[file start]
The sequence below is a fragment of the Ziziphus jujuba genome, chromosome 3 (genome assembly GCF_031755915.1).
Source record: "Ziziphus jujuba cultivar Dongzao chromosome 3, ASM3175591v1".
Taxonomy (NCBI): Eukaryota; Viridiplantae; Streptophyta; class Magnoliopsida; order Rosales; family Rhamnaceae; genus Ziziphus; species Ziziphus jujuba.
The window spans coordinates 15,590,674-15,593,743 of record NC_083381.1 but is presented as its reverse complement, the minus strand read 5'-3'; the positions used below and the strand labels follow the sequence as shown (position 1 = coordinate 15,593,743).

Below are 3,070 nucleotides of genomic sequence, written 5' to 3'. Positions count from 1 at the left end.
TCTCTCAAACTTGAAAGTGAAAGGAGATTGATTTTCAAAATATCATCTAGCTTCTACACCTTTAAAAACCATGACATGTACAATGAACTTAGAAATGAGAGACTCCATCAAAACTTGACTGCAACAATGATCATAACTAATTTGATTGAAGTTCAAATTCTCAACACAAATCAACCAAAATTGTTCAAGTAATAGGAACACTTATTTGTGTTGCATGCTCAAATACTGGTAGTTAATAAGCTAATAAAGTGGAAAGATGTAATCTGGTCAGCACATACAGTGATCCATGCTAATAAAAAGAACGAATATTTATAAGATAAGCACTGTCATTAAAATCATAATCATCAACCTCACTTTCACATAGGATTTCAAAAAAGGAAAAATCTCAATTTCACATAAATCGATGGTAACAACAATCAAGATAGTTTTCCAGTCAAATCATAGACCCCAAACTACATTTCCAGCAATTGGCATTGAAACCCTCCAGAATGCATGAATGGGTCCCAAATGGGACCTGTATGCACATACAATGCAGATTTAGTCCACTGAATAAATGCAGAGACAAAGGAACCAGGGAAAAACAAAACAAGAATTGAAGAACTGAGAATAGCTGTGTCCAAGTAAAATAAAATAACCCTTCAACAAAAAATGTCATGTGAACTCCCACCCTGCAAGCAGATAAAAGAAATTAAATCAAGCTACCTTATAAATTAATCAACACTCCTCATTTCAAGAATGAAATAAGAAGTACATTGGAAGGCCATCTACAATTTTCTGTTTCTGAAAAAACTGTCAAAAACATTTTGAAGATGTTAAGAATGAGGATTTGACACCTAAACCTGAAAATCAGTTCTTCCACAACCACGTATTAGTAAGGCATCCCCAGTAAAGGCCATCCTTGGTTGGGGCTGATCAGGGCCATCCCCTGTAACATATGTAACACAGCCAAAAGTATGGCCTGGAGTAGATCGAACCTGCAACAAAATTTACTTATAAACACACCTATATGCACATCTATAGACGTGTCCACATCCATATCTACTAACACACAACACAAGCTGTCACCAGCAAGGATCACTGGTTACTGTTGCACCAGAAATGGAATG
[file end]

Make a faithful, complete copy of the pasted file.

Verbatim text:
The sequence below is a fragment of the Ziziphus jujuba genome, chromosome 3 (genome assembly GCF_031755915.1).
Source record: "Ziziphus jujuba cultivar Dongzao chromosome 3, ASM3175591v1".
Taxonomy (NCBI): Eukaryota; Viridiplantae; Streptophyta; class Magnoliopsida; order Rosales; family Rhamnaceae; genus Ziziphus; species Ziziphus jujuba.
The window spans coordinates 15,590,674-15,593,743 of record NC_083381.1 but is presented as its reverse complement, the minus strand read 5'-3'; the positions used below and the strand labels follow the sequence as shown (position 1 = coordinate 15,593,743).

Below are 3,070 nucleotides of genomic sequence, written 5' to 3'. Positions count from 1 at the left end.
TCTCTCAAACTTGAAAGTGAAAGGAGATTGATTTTCAAAATATCATCTAGCTTCTACACCTTTAAAAACCATGACATGTACAATGAACTTAGAAATGAGAGACTCCATCAAAACTTGACTGCAACAATGATCATAACTAATTTGATTGAAGTTCAAATTCTCAACACAAATCAACCAAAATTGTTCAAGTAATAGGAACACTTATTTGTGTTGCATGCTCAAATACTGGTAGTTAATAAGCTAATAAAGTGGAAAGATGTAATCTGGTCAGCACATACAGTGATCCATGCTAATAAAAAGAACGAATATTTATAAGATAAGCACTGTCATTAAAATCATAATCATCAACCTCACTTTCACATAGGATTTCAAAAAAGGAAAAATCTCAATTTCACATAAATCGATGGTAACAACAATCAAGATAGTTTTCCAGTCAAATCATAGACCCCAAACTACATTTCCAGCAATTGGCATTGAAACCCTCCAGAATGCATGAATGGGTCCCAAATGGGACCTGTATGCACATACAATGCAGATTTAGTCCACTGAATAAATGCAGAGACAAAGGAACCAGGGAAAAACAAAACAAGAATTGAAGAACTGAGAATAGCTGTGTCCAAGTAAAATAAAATAACCCTTCAACAAAAAATGTCATGTGAACTCCCACCCTGCAAGCAGATAAAAGAAATTAAATCAAGCTACCTTATAAATTAATCAACACTCCTCATTTCAAGAATGAAATAAGAAGTACATTGGAAGGCCATCTACAATTTTCTGTTTCTGAAAAAACTGTCAAAAACATTTTGAAGATGTTAAGAATGAGGATTTGACACCTAAACCTGAAAATCAGTTCTTCCACAACCACGTATTAGTAAGGCATCCCCAGTAAAGGCCATCCTTGGTTGGGGCTGATCAGGGCCATCCCCTGTAACATATGTAACACAGCCAAAAGTATGGCCTGGAGTAGATCGAACCTGCAACAAAATTTACTTATAAACACACCTATATGCACATCTATAGACGTGTCCACATCCATATCTACTAACACACAACACAAGCTGTCACCAGCAAGGATCACTGGTTACTGTTGCACCAGAAATGGAATG